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Energy bill chances said fading fast

Rating the odds of final passage at “less than 50-50,” the senator from South Dakota said the energy bill could become lost in the large number of bills lawmakers must review before they leave Washington for the holidays.

Daschle’s comments came just hours before Senate Republicans began a scheduled 30 hours of debate aimed at protesting Senate Democrats’ refusal to allow votes on four of President Bush’s judicial nominees. Daschle called the marathon session a “colossal waste of time.”

He complained that instead of voting on the House-Senate conference report on the energy bill as had been scheduled today, House leaders canceled the vote and sent members home for the week.

Although noting that Congress has a number of important matters to deal with, “virtually nothing is happening this week on the energy bill because all of our colleagues in the House went home.”

Democrats have also been complaining that Republican members of the House-Senate energy conference refused to include them in the negotiating sessions on the measure. Daschle and other Senate Democrats have said they would block passage of the conference report if they decide it favors industry over consumers.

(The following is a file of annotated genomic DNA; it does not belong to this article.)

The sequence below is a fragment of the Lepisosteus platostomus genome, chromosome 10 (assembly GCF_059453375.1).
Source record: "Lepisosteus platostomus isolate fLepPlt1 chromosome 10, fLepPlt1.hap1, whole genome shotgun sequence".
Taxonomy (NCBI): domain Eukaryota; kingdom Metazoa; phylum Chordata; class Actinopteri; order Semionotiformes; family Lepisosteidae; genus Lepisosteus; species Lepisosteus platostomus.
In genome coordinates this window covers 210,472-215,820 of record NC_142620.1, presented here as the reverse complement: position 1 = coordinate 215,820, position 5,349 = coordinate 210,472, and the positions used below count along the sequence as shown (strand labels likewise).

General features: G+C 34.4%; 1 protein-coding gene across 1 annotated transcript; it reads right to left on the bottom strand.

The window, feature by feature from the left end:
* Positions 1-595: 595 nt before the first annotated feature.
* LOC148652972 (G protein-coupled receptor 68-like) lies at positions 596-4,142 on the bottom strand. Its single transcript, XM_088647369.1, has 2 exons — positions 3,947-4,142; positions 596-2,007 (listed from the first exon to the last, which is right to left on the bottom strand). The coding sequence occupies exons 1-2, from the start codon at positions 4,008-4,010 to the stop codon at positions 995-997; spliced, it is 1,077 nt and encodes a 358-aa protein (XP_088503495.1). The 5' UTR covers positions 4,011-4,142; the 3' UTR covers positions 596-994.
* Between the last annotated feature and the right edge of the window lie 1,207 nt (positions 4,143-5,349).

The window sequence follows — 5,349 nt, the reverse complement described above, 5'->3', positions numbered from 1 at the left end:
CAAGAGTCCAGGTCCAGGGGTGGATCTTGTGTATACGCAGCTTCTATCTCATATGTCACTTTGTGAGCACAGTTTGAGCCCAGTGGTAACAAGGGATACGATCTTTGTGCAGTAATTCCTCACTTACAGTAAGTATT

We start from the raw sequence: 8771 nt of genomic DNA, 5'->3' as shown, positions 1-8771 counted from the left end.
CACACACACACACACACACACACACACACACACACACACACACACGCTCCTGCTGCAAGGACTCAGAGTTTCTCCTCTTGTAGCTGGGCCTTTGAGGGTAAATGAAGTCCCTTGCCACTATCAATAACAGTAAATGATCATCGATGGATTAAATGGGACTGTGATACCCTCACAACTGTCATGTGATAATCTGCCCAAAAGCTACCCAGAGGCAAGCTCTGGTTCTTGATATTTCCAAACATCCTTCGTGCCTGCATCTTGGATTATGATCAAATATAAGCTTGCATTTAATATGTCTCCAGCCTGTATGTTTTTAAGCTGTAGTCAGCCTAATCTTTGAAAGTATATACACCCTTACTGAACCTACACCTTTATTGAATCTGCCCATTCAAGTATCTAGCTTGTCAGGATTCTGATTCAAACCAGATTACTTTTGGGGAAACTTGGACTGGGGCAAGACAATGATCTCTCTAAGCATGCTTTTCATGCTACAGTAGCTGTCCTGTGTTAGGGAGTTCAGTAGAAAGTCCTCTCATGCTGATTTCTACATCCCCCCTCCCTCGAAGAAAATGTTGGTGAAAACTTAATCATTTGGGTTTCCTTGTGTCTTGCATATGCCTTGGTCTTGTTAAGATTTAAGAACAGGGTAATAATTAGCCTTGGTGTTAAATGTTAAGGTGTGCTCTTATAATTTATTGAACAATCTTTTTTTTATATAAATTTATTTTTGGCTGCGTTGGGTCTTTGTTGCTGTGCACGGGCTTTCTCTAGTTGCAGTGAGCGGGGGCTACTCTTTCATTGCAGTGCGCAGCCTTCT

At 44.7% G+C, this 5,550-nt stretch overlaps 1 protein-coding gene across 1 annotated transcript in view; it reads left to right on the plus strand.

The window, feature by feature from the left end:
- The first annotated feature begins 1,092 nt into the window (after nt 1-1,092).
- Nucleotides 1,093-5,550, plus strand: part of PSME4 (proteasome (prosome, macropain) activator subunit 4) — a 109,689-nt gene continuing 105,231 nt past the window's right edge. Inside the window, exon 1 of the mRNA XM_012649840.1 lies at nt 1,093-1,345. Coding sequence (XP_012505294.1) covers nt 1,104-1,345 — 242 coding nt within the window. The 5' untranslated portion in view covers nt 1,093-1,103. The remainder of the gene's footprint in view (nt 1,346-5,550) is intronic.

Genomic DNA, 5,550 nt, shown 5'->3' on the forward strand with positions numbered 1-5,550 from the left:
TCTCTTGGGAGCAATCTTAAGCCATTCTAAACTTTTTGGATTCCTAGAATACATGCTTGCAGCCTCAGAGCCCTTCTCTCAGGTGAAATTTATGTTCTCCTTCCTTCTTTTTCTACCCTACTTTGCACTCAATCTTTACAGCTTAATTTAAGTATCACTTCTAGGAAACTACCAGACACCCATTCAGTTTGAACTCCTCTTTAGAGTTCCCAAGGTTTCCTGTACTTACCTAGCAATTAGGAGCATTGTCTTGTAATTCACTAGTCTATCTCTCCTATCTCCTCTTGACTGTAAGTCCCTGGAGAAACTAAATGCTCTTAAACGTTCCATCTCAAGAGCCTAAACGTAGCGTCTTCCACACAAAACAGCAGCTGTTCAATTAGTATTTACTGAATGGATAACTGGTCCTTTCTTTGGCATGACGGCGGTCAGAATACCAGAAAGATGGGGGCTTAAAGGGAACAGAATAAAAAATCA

Conference committee leaders and House Majority Leader Tom DeLay had said the conference report would be released on Monday and the House would vote on its provisions today after Democrats were given time to review its provisions.

A spokesman for Sen. Peter Domenici, the conference chairman, told reporters Monday all the details on the conference report had not been finalized.

Much of the debate in the conference reportedly has involved providing more tax incentives for ethanol manufacturers vs. added tax breaks for the oil and gas industry sought by House Republican members.

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